GLENNALLEN -- Musher DeeDee Jonrowe won the Copper Basin 300 Sled Dog Race Monday with a team she's tuning up for the 1,100-mile Iditarod Trail Sled Dog Race in March.
The Willow musher crossed the finish line with 10 dogs at 2:28 p.m., to win a first-place prize of $12,000.
Dave Monson of Manley finished second with five dogs at 2:44 p.m. William Kleedehn of Carcross, Yukon Territories, finished third with nine dogs at 2:46 p.m., two minutes behind Monson. Thomas Tetz of Carcross was fourth at 3:40 p.m. John Schandelmeier of Paxson was fifth at 3:58 p.m.
Race organizers doubled this year's purse to $50,000 in an effort to make the 300-mile race the top mid-distance event in Alaska. Fifty-eight mushers began the race Saturday. Last year's winner Paul Gebhardt of Kasilof was among those who scratched.
Jonrowe said she and Monson exchanged the lead a few times.
''We were racing back and forth,'' she said.
She rested her dogs one hour more than that required by the race. Her team still had something to spare at the end, she said.
Jonrowe took a mandatory 8-hour layover at Chistochina, 54 miles into the race, and mandatory 6-hour rests at Meiers Lake, at mile 155, and at Wolverine, 49 miles from the finish. The rest taken close to the trail's end enabled her team to finish strong, she said.
Warm temperatures, which reached into the mid-40s on Monday, made for a tough trail. Water sat on top of ice in some places and there was an area of open water that Jonrowe had to get through.
''I had to stand in it and pull dogs through it,'' she said.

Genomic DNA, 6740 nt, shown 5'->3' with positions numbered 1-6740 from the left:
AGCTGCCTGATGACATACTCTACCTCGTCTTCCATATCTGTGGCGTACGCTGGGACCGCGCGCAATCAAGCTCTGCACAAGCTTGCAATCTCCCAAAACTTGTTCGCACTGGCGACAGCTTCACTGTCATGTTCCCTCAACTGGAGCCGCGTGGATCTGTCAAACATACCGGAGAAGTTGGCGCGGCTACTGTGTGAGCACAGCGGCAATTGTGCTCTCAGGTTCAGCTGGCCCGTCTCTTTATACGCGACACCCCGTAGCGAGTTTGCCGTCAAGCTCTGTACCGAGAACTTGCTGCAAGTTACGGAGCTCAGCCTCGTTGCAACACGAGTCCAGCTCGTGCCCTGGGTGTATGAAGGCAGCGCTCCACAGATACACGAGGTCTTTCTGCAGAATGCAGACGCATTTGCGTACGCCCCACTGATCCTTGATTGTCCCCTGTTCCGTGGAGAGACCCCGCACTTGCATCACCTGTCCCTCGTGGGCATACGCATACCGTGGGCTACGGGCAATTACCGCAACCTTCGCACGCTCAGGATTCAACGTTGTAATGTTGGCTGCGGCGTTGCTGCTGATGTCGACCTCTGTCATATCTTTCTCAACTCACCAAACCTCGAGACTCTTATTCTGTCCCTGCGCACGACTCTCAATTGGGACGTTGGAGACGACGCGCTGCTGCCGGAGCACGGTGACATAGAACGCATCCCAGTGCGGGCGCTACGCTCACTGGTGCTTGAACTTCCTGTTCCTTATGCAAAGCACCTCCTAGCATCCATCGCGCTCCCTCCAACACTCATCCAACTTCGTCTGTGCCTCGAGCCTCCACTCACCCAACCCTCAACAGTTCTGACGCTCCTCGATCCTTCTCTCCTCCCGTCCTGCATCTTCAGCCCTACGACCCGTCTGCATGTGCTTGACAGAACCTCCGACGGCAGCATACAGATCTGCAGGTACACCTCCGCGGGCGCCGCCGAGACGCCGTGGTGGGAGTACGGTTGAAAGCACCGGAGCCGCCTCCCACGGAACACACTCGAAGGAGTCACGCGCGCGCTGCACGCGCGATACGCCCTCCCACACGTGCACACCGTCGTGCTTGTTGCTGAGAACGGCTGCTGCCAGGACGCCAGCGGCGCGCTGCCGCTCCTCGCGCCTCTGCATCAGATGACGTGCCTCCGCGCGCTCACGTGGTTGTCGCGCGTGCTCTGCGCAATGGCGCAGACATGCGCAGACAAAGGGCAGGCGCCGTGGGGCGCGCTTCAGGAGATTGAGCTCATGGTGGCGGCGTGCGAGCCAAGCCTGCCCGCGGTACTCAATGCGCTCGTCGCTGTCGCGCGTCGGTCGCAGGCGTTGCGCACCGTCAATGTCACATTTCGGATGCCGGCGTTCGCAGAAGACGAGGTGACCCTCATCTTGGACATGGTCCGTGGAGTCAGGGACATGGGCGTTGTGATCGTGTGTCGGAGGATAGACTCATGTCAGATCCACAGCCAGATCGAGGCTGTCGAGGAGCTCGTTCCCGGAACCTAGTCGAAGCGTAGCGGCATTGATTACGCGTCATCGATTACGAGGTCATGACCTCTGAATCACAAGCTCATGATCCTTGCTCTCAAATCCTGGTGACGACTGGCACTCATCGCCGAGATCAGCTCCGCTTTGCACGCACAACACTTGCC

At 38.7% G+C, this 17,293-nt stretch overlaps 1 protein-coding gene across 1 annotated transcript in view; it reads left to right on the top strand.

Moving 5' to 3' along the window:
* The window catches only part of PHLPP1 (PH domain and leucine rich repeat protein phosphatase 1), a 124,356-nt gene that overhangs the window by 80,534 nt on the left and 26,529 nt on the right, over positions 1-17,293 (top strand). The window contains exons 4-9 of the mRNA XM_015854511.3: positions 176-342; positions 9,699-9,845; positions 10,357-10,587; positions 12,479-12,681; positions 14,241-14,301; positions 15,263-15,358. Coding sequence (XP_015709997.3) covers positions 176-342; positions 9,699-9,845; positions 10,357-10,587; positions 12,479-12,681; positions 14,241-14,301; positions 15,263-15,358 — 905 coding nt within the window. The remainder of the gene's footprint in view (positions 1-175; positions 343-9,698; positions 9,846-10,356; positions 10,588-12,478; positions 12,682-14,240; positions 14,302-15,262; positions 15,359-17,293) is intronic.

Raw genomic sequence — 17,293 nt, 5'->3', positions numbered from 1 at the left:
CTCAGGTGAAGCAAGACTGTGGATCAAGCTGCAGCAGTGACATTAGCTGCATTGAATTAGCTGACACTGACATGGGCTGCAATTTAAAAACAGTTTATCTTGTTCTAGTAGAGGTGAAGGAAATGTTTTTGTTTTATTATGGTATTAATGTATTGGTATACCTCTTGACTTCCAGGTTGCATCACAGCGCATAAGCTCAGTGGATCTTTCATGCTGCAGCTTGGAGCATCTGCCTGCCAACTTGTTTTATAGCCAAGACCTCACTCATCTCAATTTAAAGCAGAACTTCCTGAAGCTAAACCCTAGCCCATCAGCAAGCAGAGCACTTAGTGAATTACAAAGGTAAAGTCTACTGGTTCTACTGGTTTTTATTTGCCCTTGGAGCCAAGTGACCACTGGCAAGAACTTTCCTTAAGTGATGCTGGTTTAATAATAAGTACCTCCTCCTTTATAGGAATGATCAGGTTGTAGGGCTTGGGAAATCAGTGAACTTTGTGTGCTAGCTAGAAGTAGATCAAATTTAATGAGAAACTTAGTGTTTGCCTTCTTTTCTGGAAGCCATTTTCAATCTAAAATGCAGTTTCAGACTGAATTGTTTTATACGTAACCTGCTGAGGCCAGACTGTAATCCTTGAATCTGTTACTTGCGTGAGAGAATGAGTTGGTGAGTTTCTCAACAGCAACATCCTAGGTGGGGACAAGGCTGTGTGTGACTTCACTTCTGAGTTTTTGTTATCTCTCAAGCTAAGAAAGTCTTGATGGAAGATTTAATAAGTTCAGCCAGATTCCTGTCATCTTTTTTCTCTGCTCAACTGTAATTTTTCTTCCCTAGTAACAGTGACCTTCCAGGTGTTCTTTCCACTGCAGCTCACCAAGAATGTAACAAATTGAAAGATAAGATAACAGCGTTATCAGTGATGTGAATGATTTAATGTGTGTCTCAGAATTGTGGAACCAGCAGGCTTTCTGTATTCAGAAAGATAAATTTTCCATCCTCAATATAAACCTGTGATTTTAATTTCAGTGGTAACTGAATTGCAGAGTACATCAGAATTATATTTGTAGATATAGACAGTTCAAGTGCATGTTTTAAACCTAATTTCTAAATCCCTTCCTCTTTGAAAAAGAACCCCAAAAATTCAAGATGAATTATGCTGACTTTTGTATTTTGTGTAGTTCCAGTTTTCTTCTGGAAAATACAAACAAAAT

She dropped one of her lead dogs, ''Trotter,'' at the Tolsana Lake checkpoint because he was overheated and put ''Darcy'' in front to bring the team across the finish line.
Darcy was the leader of Jonrowe's Iditarod team last year that placed 20th. Jonrowe has just one complaint about her.
''She's too fast. You have to watch her because she will burn up the other dogs,'' she said.
Jonrowe, one of Alaska's most popular mushers, has competed in the Iditarod 18 times but never won. She has finished the Iditarod in the top 10 since 1988 and came in second in 1998 and 1993. She was in fourth place in 1999 when she was forced to scratch because her lead dog refused to continue.
Jonrowe, who has been building her dog team since, said she learned one thing from the 1999 Iditarod -- the importance of having more than one leader. She had three for the Copper Basin 300.
''These are my Iditarod dogs,'' Jonrowe said.
Kasilof musher Jon Little was the top peninsula finisher in the race, coming in sixth despite having to battle a lack of snow on the peninsula.
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